On the Eagles’ side, you could try to capture lightning by picking on the Patriots’ pass coverage (if going there, Dallas Goedert would be the strategic play, as more eyes will flow to Ertz after his big game two weeks ago, and Goedert had been averaging only 1.5 fewer targets per game than Ertz across the four contests leading up to that), but the place to really look is the backfield. If Howard plays (which seems likely, as the Eagles haven’t made a big deal about the shoulder issue), he’ll need some good fortune near the end zone to hit, while Sanders will be only a deeper-tourney option for the upside he can have on limited touches; but if Howard misses, Sanders will immediately step up as one of the more attractive plays on the slate as a talented, all-purpose lead back stepping into a lead role and priced for the shorter end of a timeshare.
Bears Run D11th DVOA/16th Yards allowed per carry
Rams Run O1st DVOA/7th Yards per carry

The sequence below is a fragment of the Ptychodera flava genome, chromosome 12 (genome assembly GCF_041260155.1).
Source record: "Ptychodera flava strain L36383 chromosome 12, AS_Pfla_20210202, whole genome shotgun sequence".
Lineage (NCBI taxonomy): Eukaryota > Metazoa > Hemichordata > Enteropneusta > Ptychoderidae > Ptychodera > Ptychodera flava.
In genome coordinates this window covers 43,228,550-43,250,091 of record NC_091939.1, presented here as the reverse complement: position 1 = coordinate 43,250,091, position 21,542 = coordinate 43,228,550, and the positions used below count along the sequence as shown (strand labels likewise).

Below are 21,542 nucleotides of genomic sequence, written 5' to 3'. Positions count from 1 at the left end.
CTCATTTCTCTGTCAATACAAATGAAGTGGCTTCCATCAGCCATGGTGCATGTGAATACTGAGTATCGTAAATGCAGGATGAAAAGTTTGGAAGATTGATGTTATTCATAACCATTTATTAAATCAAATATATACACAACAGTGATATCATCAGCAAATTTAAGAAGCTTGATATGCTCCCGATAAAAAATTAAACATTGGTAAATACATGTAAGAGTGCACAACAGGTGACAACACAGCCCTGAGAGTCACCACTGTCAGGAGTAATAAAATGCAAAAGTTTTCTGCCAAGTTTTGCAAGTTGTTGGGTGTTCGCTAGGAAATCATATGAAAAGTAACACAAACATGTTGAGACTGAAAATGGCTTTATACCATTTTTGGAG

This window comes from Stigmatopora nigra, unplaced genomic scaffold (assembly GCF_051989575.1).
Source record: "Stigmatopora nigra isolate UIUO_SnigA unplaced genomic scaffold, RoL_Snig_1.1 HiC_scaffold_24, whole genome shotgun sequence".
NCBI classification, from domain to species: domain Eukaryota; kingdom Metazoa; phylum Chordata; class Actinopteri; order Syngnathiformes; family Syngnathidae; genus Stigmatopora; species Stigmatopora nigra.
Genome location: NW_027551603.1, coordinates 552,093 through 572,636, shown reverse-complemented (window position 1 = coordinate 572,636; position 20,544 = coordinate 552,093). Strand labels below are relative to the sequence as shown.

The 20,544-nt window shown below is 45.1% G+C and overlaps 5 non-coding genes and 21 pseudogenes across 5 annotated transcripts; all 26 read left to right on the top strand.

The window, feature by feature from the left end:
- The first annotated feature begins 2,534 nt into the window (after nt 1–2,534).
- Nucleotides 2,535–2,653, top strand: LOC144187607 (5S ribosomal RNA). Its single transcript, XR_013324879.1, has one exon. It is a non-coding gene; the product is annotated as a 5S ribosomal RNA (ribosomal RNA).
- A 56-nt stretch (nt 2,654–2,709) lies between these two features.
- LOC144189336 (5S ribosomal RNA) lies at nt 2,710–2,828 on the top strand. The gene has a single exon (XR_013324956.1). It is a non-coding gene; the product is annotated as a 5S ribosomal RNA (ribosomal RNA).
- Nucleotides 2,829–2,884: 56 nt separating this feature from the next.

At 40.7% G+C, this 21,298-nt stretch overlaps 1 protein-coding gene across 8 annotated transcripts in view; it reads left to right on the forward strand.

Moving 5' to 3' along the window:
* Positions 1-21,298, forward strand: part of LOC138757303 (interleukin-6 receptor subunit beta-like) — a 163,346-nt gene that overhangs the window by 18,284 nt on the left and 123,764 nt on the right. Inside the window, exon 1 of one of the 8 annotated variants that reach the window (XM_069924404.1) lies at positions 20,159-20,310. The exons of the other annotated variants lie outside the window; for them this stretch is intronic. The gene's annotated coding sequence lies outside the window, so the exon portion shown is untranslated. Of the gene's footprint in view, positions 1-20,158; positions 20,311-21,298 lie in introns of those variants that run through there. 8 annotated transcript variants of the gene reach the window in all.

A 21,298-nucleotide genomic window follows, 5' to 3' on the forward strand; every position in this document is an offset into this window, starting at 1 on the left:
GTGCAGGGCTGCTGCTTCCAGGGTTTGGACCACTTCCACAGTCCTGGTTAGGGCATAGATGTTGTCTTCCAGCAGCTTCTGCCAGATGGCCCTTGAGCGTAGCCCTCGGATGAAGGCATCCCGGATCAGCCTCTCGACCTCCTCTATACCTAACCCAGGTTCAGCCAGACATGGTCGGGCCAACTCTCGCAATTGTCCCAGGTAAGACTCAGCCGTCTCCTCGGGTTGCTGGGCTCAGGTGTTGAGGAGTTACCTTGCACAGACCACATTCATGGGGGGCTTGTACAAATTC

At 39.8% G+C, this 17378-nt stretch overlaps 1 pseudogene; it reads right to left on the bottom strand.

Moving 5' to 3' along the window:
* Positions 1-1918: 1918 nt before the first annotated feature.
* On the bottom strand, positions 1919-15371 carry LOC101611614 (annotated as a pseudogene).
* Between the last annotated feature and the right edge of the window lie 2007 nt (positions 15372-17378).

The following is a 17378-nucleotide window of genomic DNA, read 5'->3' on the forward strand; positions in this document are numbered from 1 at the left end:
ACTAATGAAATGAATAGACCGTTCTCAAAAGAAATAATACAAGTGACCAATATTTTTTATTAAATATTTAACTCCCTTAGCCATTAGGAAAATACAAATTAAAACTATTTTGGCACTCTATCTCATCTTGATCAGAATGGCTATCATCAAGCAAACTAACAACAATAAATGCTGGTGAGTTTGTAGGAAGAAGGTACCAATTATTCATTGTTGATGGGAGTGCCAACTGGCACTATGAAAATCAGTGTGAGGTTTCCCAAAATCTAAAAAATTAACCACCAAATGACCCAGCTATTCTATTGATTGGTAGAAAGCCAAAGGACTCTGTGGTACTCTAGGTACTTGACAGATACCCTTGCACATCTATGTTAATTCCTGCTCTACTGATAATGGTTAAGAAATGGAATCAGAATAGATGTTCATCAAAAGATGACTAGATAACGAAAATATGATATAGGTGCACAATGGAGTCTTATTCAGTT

Bears Pass D2nd DVOA/8th Yards allowed per pass
Rams Pass O10th DVOA/18th Yards per pass
Rams Run D21st DVOA/7th Yards allowed per carry
Bears Run O28th DVOA/32nd Yards per carry
Rams Pass D11th DVOA/5th Yards allowed per pass
Bears Pass O24th DVOA/25th Yards per pass
Showdown Slant ::
Presented by top Showdown mind Xandamere!
The good island games had to come to an end sometime and they came to a screeching halt this week with Thursday night and now this game. A game total of 40, Mitch Trubisky, and two strong defenses is not a recipe for excitement, but that doesn’t mean we can’t still go after a profitable slate. The Rams are 6 point home favorites as Vegas clearly isn’t buying Trubisky’s improved performance last week (three touchdown passes, albeit with short fields gifted by the defense and just 23 total pass attempts).